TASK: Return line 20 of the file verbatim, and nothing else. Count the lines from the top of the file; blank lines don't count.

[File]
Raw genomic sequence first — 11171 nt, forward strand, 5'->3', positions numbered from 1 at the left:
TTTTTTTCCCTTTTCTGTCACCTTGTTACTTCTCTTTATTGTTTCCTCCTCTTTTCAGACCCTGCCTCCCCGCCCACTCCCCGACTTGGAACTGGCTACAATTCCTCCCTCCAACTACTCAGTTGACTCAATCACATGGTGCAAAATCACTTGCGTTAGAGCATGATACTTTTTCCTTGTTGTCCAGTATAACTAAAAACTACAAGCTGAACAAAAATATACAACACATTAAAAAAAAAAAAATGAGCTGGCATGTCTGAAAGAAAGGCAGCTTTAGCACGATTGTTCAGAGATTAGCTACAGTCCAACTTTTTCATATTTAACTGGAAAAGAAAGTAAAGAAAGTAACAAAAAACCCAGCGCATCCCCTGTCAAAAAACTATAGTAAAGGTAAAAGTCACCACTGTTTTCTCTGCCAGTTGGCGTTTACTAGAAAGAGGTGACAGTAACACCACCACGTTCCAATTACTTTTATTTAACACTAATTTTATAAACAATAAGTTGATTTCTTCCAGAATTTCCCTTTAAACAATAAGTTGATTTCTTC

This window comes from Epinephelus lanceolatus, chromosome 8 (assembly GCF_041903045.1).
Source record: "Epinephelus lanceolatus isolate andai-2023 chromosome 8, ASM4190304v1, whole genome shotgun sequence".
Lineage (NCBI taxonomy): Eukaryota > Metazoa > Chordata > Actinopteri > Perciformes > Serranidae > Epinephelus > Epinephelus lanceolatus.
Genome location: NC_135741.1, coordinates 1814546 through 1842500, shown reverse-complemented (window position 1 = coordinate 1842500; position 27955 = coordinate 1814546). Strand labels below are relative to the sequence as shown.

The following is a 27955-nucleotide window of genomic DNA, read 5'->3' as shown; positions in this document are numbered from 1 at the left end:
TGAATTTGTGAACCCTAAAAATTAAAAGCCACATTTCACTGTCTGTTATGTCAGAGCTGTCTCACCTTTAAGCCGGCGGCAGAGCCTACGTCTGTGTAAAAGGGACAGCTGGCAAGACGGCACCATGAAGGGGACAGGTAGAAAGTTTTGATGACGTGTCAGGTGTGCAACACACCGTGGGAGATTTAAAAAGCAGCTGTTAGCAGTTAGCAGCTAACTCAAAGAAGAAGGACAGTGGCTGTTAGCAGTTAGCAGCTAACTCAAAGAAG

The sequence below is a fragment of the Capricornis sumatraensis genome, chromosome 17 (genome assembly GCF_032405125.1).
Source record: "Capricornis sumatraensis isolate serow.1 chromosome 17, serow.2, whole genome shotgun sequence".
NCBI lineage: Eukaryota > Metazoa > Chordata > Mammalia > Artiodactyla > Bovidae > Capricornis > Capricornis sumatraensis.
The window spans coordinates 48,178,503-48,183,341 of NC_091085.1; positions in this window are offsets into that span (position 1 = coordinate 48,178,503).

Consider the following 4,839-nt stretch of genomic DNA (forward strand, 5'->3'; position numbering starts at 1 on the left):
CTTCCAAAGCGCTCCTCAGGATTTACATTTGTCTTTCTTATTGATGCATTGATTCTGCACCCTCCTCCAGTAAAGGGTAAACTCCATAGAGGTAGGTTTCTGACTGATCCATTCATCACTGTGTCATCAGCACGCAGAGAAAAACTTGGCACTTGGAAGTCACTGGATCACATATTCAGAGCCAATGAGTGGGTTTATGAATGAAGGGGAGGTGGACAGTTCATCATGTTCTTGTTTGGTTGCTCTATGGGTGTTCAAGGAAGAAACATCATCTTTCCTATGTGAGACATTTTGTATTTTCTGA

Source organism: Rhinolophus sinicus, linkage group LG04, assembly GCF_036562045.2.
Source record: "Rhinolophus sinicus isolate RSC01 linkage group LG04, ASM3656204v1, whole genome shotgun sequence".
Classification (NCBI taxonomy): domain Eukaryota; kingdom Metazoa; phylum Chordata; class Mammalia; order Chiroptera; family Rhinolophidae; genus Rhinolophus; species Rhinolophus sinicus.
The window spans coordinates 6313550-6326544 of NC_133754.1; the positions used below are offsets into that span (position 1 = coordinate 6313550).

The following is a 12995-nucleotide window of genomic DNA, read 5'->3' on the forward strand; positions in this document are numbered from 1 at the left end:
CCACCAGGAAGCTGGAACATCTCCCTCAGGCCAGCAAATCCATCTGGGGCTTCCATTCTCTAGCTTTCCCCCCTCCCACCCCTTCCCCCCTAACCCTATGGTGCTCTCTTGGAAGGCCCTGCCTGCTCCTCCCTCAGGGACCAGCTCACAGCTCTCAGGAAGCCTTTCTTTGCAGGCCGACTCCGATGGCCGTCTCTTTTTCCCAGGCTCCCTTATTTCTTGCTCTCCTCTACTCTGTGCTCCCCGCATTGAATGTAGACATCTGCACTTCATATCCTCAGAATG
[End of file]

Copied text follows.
CCACCAGGAAGCTGGAACATCTCCCTCAGGCCAGCAAATCCATCTGGGGCTTCCATTCTCTAGCTTTCCCCCCTCCCACCCCTTCCCCCCTAACCCTATGGTGCTCTCTTGGAAGGCCCTGCCTGCTCCTCCCTCAGGGACCAGCTCACAGCTCTCAGGAAGCCTTTCTTTGCAGGCCGACTCCGATGGCCGTCTCTTTTTCCCAGGCTCCCTTATTTCTTGCTCTCCTCTACTCTGTGCTCCCCGCATTGAATGTAGACATCTGCACTTCATATCCTCAGAATG